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Myths about Coping & Grief

MYTH: It’s important to be “be strong” in the face of adversity.


Fact:
Feeling sad, frightened, or lonely is a normal reaction to grief. Crying doesn’t mean you are weak. You don’t need to “protect” your family or friends by putting on a brave front. Showing your true feelings can help them and you.

MYTH: If you don’t cry, it means you aren’t sad about the situation.


Fact:
Crying is a normal response to sadness, but it’s not the only one. Those who don’t cry may feel the pain just as deeply as others. They may simply have other ways of showing it.

MYTH: The pain will go away faster if you ignore it.

Fact: Trying to ignore your pain or keep it from surfacing will only make it worse in the long run. For real healing it is necessary to face your grief and actively deal with it.

MYTH: Grief should last about a year.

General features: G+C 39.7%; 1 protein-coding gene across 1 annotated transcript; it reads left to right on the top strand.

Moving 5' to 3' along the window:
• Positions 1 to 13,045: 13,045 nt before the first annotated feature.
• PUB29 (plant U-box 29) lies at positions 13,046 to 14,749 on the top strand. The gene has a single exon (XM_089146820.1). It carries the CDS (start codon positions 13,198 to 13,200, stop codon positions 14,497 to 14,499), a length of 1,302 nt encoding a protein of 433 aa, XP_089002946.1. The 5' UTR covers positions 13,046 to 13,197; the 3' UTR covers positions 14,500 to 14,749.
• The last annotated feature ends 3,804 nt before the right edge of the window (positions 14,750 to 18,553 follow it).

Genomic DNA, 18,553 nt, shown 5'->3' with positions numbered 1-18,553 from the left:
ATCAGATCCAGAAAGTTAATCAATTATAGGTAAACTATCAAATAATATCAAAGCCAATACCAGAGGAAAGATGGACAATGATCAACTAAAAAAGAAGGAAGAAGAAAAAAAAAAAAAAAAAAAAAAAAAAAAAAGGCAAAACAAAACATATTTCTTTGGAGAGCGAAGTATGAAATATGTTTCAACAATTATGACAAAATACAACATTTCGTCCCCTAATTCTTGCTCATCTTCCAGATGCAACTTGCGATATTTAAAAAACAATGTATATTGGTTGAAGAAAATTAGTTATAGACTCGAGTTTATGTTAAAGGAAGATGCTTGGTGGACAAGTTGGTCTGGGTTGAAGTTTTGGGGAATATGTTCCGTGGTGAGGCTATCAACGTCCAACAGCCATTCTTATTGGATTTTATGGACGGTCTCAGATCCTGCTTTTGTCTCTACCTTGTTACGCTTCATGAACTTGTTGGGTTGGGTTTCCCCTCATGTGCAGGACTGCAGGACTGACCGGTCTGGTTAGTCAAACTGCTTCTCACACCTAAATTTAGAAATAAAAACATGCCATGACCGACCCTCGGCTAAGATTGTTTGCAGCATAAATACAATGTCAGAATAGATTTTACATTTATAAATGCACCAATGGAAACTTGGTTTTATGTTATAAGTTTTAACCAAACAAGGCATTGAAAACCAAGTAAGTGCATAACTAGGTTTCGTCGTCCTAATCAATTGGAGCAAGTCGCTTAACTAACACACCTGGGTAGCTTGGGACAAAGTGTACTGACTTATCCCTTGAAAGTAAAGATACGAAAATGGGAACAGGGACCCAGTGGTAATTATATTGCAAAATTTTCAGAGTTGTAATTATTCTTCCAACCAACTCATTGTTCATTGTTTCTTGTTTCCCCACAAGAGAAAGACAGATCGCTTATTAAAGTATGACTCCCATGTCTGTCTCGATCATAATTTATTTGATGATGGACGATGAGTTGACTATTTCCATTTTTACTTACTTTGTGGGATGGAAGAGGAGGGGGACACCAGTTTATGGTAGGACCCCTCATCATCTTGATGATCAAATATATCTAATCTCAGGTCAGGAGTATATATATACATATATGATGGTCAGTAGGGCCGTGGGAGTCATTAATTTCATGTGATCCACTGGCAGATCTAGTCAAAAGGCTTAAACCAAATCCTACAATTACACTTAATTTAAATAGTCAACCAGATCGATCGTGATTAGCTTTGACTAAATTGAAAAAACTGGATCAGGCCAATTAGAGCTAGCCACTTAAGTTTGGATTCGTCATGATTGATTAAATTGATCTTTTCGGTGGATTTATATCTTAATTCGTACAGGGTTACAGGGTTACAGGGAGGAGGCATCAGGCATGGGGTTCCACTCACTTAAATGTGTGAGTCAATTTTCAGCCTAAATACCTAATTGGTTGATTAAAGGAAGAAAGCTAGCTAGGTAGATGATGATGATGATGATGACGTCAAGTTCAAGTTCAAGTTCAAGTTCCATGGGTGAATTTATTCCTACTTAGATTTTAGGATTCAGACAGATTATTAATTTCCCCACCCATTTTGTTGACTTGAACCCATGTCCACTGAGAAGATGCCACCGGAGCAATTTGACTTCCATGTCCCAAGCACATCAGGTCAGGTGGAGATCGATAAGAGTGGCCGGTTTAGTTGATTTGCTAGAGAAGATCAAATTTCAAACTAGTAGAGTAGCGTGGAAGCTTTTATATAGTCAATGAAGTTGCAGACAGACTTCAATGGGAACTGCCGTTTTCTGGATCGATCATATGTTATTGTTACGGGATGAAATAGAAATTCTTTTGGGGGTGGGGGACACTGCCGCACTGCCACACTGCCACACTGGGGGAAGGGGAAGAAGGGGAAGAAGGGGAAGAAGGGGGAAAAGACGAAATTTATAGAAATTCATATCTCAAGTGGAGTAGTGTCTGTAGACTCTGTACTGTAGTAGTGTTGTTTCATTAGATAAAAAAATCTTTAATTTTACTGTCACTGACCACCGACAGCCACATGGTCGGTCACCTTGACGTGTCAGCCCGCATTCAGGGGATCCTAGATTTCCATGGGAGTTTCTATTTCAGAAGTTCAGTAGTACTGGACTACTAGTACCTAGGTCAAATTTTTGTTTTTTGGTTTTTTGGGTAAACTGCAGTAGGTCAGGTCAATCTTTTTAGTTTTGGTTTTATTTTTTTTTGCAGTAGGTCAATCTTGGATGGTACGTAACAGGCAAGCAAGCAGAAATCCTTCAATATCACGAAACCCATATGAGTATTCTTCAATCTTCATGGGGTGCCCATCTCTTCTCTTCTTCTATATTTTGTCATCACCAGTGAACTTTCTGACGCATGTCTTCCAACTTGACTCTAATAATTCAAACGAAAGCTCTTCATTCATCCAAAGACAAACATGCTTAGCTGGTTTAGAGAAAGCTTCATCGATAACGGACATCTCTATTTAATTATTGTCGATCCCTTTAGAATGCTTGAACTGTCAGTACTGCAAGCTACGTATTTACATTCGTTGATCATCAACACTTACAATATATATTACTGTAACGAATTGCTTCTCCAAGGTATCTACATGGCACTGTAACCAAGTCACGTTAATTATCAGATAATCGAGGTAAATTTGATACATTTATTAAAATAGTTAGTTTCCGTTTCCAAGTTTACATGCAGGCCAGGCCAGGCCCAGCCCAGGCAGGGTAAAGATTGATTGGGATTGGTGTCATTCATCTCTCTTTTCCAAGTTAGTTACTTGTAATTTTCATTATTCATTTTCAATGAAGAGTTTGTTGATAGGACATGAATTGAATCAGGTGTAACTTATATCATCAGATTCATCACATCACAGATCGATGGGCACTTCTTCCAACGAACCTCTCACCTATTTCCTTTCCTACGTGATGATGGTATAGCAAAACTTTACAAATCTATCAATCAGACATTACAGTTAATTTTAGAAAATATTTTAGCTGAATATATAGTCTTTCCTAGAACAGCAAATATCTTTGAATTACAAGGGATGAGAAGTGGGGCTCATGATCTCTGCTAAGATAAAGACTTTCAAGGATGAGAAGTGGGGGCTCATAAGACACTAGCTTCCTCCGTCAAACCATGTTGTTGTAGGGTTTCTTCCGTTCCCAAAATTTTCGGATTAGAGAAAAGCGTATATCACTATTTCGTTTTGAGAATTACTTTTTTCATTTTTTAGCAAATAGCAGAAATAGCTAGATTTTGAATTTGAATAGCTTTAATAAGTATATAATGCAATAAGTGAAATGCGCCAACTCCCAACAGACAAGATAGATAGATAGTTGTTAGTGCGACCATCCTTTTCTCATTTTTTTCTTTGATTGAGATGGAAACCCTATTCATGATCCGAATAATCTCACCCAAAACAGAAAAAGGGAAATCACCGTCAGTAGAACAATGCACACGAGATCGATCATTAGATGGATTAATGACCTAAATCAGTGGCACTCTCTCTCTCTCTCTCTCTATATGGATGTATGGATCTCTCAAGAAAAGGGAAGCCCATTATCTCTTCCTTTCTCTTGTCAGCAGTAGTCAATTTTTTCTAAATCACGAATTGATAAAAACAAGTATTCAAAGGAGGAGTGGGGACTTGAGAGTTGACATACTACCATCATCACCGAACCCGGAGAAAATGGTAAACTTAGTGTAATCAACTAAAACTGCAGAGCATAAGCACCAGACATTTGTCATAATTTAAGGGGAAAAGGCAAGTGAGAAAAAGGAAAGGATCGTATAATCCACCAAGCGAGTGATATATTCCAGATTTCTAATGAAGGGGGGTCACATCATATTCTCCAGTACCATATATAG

Fact:
There is no right or wrong time frame for grieving. How long it takes can differ from person to person.

Source: Center for Grief and Healing

Stages of Coping & Grief
  1. Denial: “I can’t believe this is happening to me.
  2. Anger:Why is this happening? Who is to blame?”
  3. Bargaining: “Make this not happen, and in return I will____.”
  4. Depression: “I’m too sad to do anything.”
  5. Acceptance: “I can cope with….”
If you are experiencing any of these emotions, it may help to know that your reaction is natural and that you’ll heal in time. However, not everyone who is grieving goes through all of these stages – and that’s okay. Contrary to popular belief, you do not have to go through each stage in order to heal. In fact, some people resolve their grief without going through any of these stages. And if you do go through these stages of grief, you probably won’t experience them in a neat, sequential order, so don’t worry about what you “should” be feeling or which stage you’re supposed to be in. Grief can be a roller coaster Instead of a series of stages, we might also think of the grieving process as a roller coaster, full of ups and downs, highs and lows. Like many roller coasters, the ride tends to be rougher in the beginning, the lows may be deeper and longer. The difficult periods should become less intense and shorter as time goes by, but it takes time to work through a loss. Even years after a loss, especially at special events such as a family wedding or the birth of a child, we may still experience a strong sense of grief.

Source: Hospice Foundation of America